Phil Lesh, Bob Weir, and Jerry Garcia of The Grateful Dead perform at Shoreline Amphitheatre on June 2, 1995 in Mountain View, Calif., shortly before their final concert together.
Tim Mosenfelder—Getty Images
By Jennifer Latson
July 9, 2015

The Grateful Dead’s final show with Jerry Garcia marked the end of an era—for music lovers and acid trippers alike.

Twenty years ago today, on July 9, 1995, the consummate jam band played live for the last time at Chicago’s Soldier Field. Frontman Garcia died the following month, at 53. This past weekend, the band’s surviving members plus guest artists, including Trey Anastasio of that other jam band, Phish, commemorated the historic concert and the 50th anniversary of the Grateful Dead’s formation with a three-show tribute at the same venue.

But while fans mourned the end of the band’s 30-year run, the final show heralded another milestone: a steep decline in the use of LSD, which still hasn’t bounced back. Drug Enforcement Administration (DEA) agent—who ostensibly went to great tie-dyed lengths to blend in with what TIME estimated, in 1985, to be between 10,000 and 37,351 devoted Deadheads—discovered that, without the shows to bring acid users and their dealers together, the supply chain became irrevocably severed, per Slate. “Phish picked up part of the Dead’s fan base—and presumably vestiges of the LSD delivery system,” Ryan Grim, who later wrote a book on drug culture in America, wrote for the site in 2004. “At the end of 2000, Phish stopped touring as well, and perhaps not coincidentally, [reported LSD use] began to plummet.”

LSD had been an essential element of the Grateful Dead experience from their early days, when they were “the house band for (Ken Kesey’s) acid tests,” according to What’s That Sound?: An Introduction to Rock and Its History. And it’s worth noting that even some of the DEA’s later acid busts retained a Grateful Dead connection, such as the 2007 arrest of an Alaskan drug dealer with the words “DEAD” and “HEAD” tattooed on his knuckles—who, according to a DEA press release, “proclaimed ‘Sweet!’ when he received (a package containing LSD) from an officer posing as a postal service employee.”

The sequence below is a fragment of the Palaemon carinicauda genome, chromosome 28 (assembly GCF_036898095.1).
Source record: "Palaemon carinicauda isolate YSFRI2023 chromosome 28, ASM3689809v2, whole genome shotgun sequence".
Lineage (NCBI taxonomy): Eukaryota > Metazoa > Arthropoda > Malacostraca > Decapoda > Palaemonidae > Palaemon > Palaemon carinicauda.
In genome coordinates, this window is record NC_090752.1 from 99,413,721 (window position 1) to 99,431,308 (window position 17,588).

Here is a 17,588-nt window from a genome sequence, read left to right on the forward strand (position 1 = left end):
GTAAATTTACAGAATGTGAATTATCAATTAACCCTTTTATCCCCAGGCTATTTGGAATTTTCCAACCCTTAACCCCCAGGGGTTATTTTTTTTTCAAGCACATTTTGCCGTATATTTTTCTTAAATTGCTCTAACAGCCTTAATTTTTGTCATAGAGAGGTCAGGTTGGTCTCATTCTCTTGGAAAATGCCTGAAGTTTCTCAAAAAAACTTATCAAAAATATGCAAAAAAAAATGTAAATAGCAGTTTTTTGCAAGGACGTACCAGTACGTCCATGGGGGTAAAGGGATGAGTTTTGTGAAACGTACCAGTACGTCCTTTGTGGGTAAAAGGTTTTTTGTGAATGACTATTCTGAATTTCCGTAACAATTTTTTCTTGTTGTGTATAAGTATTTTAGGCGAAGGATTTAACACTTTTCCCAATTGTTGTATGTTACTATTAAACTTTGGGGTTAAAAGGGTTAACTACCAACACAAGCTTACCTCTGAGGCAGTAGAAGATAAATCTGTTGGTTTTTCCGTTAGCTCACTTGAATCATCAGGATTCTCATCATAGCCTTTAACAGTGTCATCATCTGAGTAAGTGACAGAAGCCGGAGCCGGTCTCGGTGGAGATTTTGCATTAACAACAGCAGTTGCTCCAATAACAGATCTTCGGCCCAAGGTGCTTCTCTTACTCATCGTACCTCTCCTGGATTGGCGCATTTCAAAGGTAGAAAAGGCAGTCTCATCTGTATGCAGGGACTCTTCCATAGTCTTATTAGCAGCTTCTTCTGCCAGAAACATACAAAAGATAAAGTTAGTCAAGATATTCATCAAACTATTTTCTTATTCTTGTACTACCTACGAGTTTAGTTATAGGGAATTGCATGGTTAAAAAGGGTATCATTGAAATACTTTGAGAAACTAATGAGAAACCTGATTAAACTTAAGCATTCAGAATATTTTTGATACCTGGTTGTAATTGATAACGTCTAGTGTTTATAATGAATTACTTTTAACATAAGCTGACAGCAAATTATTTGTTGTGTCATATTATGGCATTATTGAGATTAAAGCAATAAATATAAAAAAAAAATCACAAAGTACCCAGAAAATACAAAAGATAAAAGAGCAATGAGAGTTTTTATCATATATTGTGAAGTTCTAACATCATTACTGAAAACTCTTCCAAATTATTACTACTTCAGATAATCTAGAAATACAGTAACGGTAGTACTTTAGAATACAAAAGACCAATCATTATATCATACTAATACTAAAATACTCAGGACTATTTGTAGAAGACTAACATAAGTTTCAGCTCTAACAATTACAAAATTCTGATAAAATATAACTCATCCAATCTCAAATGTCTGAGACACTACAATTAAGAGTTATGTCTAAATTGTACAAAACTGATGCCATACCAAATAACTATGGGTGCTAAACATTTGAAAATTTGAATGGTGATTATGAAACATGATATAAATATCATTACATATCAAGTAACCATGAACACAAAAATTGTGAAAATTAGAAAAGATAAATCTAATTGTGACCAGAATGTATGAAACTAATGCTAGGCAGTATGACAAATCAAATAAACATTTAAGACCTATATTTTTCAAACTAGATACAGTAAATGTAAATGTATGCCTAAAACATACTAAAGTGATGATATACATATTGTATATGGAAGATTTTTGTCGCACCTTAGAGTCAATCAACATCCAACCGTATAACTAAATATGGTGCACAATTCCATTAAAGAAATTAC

The Grateful Dead’s music was more than just a soundtrack for psychedelic trips, of course. As TIME’s late film critic, Richard Corliss, noted in 1995, the band had fans far and wide—including some who presumably dropped little, if any, acid: then-Vice President Al Gore, Massachusetts Governor Bill Weld, and Vermont Senator Patrick Leahy, among others. Corliss added:

Though he often treated his body as a laboratory for exotic pharmacological experiments, Garcia was admired–with sensible reservations–by the nation’s most famous noninhaler, Bill Clinton. In an MTV interview last week the President called him “a great talent.”

Recently, some researchers have investigated beneficial medical uses of psychedelic drugs—but acid was only one element of Garcia’s pharmacological experiments, which also extended to the heroin he also regularly used. And while sales of LSD tanked after the Dead stopped touring, heroin has only flourished. If Garcia’s early death could be taken as a warning against long-term drug use, his celebrity gave it a glamorous luster, according to Corliss, who wrote:

In his drug taking he was a role model to some, a sacrificial totem to others. Wasn’t he killing himself to create more beautiful music? That music was often swell, and as leader of the most fan-friendly band in rock, Garcia was a sort of secular saint of pop culture. But he stuffed himself with seductive toxins–and the myth of the bohemian king–until he burst. His epitaph could be three words: Great. Full. Dead.

Read Garcia’s full obituary, here in the TIME archives: Jerry Garcia: The Trip Ends

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